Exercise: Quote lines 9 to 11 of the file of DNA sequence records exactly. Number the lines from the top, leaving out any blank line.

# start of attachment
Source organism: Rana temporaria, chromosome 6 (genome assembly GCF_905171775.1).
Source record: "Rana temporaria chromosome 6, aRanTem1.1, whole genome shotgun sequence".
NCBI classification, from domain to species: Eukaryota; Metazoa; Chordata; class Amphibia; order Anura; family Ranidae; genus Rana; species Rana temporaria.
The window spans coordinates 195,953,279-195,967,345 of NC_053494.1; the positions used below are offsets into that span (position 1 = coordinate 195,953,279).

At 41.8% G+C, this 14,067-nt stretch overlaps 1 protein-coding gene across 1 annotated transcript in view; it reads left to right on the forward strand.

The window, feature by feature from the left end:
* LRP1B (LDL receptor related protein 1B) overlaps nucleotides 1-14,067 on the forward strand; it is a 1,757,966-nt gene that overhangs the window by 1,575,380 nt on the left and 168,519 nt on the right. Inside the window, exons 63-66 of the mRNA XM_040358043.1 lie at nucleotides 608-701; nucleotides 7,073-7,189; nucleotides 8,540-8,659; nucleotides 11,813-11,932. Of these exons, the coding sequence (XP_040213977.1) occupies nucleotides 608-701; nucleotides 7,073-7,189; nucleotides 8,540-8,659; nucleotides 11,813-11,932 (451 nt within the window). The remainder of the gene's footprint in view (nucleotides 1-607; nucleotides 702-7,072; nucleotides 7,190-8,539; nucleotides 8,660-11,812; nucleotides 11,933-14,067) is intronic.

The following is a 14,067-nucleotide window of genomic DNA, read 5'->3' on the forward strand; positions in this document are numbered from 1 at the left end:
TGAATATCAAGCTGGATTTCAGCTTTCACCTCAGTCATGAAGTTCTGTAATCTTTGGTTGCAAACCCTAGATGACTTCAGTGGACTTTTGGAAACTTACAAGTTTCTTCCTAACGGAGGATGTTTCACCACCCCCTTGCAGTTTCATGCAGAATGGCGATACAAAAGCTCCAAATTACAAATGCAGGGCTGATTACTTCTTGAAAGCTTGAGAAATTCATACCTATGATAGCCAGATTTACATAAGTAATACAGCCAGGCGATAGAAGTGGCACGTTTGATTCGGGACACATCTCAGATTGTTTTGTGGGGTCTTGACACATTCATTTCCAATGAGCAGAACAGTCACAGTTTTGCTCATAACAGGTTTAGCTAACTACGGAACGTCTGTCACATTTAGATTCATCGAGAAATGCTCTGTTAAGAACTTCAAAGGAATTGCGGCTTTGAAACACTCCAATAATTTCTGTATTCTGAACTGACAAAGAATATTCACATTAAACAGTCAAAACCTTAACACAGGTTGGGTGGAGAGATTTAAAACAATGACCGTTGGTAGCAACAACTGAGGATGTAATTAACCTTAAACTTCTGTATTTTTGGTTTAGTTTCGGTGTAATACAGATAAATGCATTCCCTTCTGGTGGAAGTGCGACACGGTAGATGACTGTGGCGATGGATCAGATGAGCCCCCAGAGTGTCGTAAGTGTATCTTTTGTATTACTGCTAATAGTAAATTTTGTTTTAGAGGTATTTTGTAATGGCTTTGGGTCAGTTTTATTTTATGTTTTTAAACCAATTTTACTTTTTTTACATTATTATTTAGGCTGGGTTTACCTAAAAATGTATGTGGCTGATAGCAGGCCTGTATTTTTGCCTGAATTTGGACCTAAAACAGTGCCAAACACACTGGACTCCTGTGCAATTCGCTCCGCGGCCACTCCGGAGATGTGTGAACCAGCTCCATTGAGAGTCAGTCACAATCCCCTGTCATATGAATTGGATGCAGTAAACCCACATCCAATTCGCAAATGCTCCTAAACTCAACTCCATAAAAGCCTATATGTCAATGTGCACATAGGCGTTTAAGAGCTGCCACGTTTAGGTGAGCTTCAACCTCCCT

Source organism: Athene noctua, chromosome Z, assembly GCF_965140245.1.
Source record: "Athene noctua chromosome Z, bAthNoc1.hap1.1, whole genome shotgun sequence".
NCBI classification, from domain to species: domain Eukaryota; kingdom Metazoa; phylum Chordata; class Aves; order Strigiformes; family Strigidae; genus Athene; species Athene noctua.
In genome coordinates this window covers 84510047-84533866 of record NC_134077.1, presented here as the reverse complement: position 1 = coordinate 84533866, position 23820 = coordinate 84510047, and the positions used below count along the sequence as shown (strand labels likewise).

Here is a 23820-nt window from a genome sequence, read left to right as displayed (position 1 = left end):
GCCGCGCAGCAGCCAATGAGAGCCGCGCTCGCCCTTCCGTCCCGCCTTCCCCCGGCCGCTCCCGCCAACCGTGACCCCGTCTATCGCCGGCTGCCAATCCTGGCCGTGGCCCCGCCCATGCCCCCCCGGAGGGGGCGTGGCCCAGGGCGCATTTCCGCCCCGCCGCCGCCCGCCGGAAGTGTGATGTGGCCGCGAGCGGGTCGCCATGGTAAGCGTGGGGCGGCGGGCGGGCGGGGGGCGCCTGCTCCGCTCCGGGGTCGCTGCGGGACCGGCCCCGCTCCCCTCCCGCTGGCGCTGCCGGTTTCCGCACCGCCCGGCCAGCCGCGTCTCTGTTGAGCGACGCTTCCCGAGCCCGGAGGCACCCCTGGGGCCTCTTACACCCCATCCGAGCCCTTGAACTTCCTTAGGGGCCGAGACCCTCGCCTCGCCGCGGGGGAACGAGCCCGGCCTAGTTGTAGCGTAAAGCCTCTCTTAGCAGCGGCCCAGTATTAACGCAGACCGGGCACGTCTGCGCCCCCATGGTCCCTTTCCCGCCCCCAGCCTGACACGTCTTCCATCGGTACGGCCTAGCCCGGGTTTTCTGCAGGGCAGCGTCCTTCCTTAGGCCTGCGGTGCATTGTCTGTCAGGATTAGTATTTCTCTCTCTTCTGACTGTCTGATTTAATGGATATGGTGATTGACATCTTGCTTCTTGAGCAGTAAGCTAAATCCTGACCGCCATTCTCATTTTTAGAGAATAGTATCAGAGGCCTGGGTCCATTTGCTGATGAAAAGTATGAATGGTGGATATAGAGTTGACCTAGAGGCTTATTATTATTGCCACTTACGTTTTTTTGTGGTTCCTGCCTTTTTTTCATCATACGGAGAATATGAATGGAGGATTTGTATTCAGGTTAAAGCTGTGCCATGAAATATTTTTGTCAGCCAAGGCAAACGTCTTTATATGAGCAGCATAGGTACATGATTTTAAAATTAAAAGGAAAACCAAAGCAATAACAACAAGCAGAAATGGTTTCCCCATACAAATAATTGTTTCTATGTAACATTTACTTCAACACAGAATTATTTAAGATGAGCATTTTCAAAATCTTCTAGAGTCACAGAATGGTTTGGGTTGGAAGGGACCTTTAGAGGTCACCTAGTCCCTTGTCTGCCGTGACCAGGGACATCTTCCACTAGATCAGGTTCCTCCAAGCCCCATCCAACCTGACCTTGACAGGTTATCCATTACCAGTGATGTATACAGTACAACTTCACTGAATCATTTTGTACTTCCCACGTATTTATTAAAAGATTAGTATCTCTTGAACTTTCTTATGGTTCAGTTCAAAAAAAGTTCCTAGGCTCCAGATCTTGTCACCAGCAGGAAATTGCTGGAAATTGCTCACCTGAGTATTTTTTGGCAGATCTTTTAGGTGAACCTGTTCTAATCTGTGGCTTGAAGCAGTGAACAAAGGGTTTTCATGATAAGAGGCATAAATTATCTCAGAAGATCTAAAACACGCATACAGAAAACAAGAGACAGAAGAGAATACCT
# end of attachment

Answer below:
TGAATATCAAGCTGGATTTCAGCTTTCACCTCAGTCATGAAGTTCTGTAATCTTTGGTTGCAAACCCTAGATGACTTCAGTGGACTTTTGGAAACTTACAAGTTTCTTCCTAACGGAGGATGTTTCACCACCCCCTTGCAGTTTCATGCAGAATGGCGATACAAAAGCTCCAAATTACAAATGCAGGGCTGATTACTTCTTGAAAGCTTGAGAAATTCATACCTATGATAGCCAGATTTACATAAGTAATACAGCCAGGCGATAGAAGTGGCACGTTTGATTCGGGACACATCTCAGATTGTTTTGTGGGGTCTTGACACATTCATTTCCAATGAGCAGAACAGTCACAGTTTTGCTCATAACAGGTTTAGCTAACTACGGAACGTCTGTCACATTTAGATTCATCGAGAAATGCTCTGTTAAGAACTTCAAAGGAATTGCGGCTTTGAAACACTCCAATAATTTCTGTATTCTGAACTGACAAAGAATATTCACATTAAACAGTCAAAACCTTAACACAGGTTGGGTGGAGAGATTTAAAACAATGACCGTTGGTAGCAACAACTGAGGATGTAATTAACCTTAAACTTCTGTATTTTTGGTTTAGTTTCGGTGTAATACAGATAAATGCATTCCCTTCTGGTGGAAGTGCGACACGGTAGATGACTGTGGCGATGGATCAGATGAGCCCCCAGAGTGTCGTAAGTGTATCTTTTGTATTACTGCTAATAGTAAATTTTGTTTTAGAGGTATTTTGTAATGGCTTTGGGTCAGTTTTATTTTATGTTTTTAAACCAATTTTACTTTTTTTACATTATTATTTAGGCTGGGTTTACCTAAAAATGTATGTGGCTGATAGCAGGCCTGTATTTTTGCCTGAATTTGGACCTAAAACAGTGCCAAACACACTGGACTCCTGTGCAATTCGCTCCGCGGCCACTCCGGAGATGTGTGAACCAGCTCCATTGAGAGTCAGTCACAATCCCCTGTCATATGAATTGGATGCAGTAAACCCACATCCAATTCGCAAATGCTCCTAAACTCAACTCCATAAAAGCCTATATGTCAATGTGCACATAGGCGTTTAAGAGCTGCCACGTTTAGGTGAGCTTCAACCTCCCT

Source organism: Athene noctua, chromosome Z, assembly GCF_965140245.1.
Source record: "Athene noctua chromosome Z, bAthNoc1.hap1.1, whole genome shotgun sequence".